North of Hoi An

Hoi An

Vietnam continued: leaving Hoi An and heading north.

Wow, how to catch up on a whirlwind of a first week in Vietnam. This country has been emotionally tolling for me, and I can’t shake that I’m-almost-about-to-cry feeling all the time. The places I’ve seen, how they have made me feel, and the people I’ve met.

It’s hard to process travel when you’re moving at a speed of a hundred miles a second. Waking up every morning between 6 or 7 a.m., hopping on a bus/boat/some mode of transportation to get to our next picturesquely beautiful and partially destroyed Vietnamese town, stopping to eat delicious food with freshly squeezed juice and wondering how long my bank account will support my incessant Vietnamese coffee craving.

The differences between Vietnam and other countries in Southeast Asia are more obvious than I thought they would be. You have to be pretty blind to not see them. Vietnam, destination of tourism for hundreds of Brits, Aussies and kiwis “prides itself on it’s central and north coast beaches; destinations of relaxation, recreation, and inspiration”. The undeniable money and tourists beach culture brings with it has given Vietnam a vibe absent in Cambodia and Laos; a vibe of ability. These people are able to have lives separate from the rice paddies; they can jog, converse in expensive and overpriced but chic bars and choose their clothes and cars based on what they WANT, not was is available. The streets of Ho Chi Minh City and Hoi An alike are filled with evidence of an already-developed-developing nation. It is as global and luxurious a culture as any, but still desperately stuck in the paralyzing turmoil of 1974.

Just a few kilometers outside the gorgeous colorful town Hoi An, it seems to be mega resort after beach getaway after mega resort. Each resort’s entrance is uniquely Americanized; big gold letters advertise island getaway bungalows on the secluded beaches of Vietnam’s central coast, with towering high rises that could easily exist in Miami.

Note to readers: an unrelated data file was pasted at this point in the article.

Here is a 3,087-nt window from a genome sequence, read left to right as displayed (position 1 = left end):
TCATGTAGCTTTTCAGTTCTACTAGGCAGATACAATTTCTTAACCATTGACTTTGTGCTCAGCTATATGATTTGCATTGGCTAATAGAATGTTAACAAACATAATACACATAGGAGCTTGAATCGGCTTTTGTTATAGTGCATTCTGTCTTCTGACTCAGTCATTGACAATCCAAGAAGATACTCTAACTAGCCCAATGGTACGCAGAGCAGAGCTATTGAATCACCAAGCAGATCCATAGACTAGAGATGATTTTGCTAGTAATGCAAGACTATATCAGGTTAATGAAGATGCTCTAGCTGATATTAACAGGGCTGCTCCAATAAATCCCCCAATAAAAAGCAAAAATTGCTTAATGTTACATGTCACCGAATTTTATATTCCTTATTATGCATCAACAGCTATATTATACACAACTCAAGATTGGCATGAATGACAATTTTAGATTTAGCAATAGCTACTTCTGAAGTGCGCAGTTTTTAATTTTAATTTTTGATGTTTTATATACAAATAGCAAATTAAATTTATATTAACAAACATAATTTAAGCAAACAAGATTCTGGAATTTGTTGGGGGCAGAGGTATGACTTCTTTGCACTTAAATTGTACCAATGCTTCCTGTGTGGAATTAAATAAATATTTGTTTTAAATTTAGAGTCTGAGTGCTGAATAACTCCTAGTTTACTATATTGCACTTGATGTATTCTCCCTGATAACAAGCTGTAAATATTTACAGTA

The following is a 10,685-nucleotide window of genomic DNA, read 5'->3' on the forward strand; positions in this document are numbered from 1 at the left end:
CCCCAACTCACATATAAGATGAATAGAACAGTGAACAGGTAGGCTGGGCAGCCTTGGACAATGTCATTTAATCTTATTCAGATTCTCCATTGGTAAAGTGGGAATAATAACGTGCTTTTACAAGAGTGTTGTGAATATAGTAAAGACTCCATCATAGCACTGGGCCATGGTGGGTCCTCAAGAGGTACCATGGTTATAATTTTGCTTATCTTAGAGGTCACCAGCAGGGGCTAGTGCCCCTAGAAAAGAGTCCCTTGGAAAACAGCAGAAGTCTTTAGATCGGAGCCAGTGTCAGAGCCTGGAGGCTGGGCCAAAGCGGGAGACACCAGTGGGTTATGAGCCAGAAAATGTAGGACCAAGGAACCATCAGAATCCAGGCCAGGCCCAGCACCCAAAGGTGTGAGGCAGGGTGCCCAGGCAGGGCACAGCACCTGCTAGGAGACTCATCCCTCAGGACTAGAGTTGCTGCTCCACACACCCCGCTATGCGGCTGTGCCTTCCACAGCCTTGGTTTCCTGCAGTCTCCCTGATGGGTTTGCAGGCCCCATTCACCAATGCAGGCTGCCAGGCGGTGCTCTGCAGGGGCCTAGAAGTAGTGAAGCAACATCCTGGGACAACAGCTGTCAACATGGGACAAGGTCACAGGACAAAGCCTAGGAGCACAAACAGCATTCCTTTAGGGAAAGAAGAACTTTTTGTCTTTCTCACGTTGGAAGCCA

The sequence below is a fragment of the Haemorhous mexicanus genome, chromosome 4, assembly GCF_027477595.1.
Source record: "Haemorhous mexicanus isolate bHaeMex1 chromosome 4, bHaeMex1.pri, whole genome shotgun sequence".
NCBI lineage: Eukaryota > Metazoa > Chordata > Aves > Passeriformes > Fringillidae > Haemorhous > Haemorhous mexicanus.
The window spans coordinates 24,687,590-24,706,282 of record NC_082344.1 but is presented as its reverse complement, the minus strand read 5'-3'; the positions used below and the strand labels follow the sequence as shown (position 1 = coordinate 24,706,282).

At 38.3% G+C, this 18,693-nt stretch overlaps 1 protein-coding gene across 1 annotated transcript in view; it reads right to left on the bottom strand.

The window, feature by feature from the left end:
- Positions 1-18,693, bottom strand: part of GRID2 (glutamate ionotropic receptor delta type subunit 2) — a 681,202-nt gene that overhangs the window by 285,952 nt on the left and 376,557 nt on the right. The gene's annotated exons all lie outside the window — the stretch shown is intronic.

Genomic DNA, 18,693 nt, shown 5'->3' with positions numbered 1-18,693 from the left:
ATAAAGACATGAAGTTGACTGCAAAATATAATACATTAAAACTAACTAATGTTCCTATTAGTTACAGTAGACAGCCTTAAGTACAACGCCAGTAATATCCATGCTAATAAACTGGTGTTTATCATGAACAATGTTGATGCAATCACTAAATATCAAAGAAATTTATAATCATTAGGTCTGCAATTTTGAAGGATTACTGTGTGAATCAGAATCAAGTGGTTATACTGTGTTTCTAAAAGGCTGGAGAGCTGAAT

But walking next to these perfectly 21st century resorts is a woman stooped over from years of picking rice, in a traditional triangular Vietnamese hat, missing a limb from god knows which bombing incident. She is the old Vietnam, the Vietnam that so many 20-somethings try to claim dissipated with the end of the war.

But the war is strangely alive. You see it in the vastly disproportionate number of older Vietnamese people with missing limbs walking down the street unphased, carrying massive bamboo trays of mangosteen and rambutan fruit on their heads instead.

I know I’ve spoken about paradox in Southeast Asia before, but this place is haunted by ghosts of 40 years ago. You can’t ignore it if you want to. It seems every few hundred kilometers there is a large billboard promoting communism: two young Vietnamese soldiers holding their hands up in solidarity with a bright golden communist hammer and cycle, next to the contrasting red and gold of the Vietnamese flag.

Underneath the flag in bright gold is an emphatic Vietnamese phrase proclaiming the end of Capitalism in Vietnam forever. And long live Ho Chi Minh.

Do these rich and spoiled Westerners know the story of this country? Maybe the Brits do, but they don’t understand what images of young American GIs pointing guns at babies, dead bodies and blown-up pictures of napalm girl do to my mind. I’m passing by the most postcard-worthy scenery of large jungle-infested mountains looming over pristine calm ocean water, Vietnamese women walking by slowly, pushing their carts of fruit.

Hoi An

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